Scientology mission in Denver.  But as the organization of Scientology
became more rigid, John backed off.  He operated on the fringes helping
people as he could according to his own ethical standards.

     I met John in 1980.  Like John, I had had my own career working
closely with Hubbard in the upper echelons of the Church of Scientology
in the 1970s.  But unlike John, I had been quite embroiled in the
politics, organization and management areas of that organization.  My
purpose was to help people, but for years the majority of my time was
spent battling the insanitys of the organization.  My last effort in
this uphill battle was in 1980.  I had put together a project whose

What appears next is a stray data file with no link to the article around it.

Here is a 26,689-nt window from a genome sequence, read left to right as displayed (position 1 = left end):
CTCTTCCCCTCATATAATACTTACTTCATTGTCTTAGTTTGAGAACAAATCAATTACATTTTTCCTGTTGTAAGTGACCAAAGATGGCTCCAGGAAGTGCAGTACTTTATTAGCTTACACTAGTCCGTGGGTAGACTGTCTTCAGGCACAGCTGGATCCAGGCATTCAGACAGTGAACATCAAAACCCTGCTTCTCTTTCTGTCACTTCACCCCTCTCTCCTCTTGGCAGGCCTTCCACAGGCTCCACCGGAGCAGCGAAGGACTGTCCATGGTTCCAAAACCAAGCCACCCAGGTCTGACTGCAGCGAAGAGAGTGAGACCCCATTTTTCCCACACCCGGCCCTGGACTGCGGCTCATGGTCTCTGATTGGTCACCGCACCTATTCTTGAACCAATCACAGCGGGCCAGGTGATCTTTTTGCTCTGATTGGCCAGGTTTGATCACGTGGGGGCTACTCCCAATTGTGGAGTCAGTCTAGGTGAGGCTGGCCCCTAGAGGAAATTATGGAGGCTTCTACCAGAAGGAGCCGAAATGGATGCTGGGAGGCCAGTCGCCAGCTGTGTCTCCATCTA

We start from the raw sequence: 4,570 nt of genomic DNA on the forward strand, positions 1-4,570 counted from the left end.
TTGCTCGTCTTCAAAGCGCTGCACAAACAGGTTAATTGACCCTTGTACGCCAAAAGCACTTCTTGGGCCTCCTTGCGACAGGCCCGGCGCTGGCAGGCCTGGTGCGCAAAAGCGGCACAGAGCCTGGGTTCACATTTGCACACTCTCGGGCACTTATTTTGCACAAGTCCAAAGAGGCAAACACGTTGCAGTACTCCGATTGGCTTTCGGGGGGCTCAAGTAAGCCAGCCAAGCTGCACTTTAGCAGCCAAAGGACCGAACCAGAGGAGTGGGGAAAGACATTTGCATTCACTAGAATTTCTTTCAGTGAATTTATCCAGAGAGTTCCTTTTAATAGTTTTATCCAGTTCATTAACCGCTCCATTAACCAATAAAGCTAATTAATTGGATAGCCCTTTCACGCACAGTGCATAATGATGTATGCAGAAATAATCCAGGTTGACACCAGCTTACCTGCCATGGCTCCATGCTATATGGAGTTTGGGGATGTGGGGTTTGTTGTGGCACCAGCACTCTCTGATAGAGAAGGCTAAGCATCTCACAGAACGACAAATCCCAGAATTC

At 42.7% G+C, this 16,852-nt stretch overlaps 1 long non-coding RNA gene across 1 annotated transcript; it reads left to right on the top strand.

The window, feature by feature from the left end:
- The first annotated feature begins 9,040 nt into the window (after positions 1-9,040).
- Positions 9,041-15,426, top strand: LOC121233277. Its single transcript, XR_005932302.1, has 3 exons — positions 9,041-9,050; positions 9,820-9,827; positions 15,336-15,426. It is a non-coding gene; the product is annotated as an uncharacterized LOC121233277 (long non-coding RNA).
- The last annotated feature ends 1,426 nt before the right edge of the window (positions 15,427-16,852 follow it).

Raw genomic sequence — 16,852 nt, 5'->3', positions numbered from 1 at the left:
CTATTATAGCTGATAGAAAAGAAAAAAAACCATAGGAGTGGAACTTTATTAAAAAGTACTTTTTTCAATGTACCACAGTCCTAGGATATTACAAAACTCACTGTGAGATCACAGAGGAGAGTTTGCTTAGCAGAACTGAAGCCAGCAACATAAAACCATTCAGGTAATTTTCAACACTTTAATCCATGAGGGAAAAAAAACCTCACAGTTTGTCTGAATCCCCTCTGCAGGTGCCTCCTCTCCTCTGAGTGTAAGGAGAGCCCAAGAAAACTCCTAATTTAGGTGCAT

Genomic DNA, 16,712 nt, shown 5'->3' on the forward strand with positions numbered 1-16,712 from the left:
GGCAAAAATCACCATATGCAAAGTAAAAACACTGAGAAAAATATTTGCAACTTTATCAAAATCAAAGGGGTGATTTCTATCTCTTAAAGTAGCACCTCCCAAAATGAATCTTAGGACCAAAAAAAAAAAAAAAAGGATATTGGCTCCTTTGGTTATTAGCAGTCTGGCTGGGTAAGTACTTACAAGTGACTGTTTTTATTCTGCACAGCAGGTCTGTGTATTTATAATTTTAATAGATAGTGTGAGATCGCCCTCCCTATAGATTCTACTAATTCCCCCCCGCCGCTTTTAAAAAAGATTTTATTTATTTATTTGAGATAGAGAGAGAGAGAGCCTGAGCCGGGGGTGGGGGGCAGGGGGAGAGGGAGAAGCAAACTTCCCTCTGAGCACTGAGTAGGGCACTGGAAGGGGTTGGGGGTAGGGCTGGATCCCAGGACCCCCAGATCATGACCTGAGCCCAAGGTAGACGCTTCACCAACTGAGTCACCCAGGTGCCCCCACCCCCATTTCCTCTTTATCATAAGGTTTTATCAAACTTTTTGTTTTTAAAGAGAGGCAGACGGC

success depended on having a very special person with unique technical
expertise.  From all the research done, the only person who met these
qualifications was a man I had only previously heard about.  That man
was John Galusha.  I went to John and asked for his assistance.  He
agreed, and we began on a very special partnership and adventure that
would continue for the next 16 years.

     My father once told me that a partnership was the most difficult
relationship to maintain, even harder than a marriage.  I do not doubt
this as I have seen the trials many people in partnerships have had to
go through.  But I feel I have been somewhat blessed in this regard.  In
the 16 years I worked with John there was never any real disagreement,
argument, or upset.  He did his job and I did mine.  There was a
complete trust on both sides.  I always completely trusted John in the
wearing of his hat.  I cannot say that I always trusted myself in how I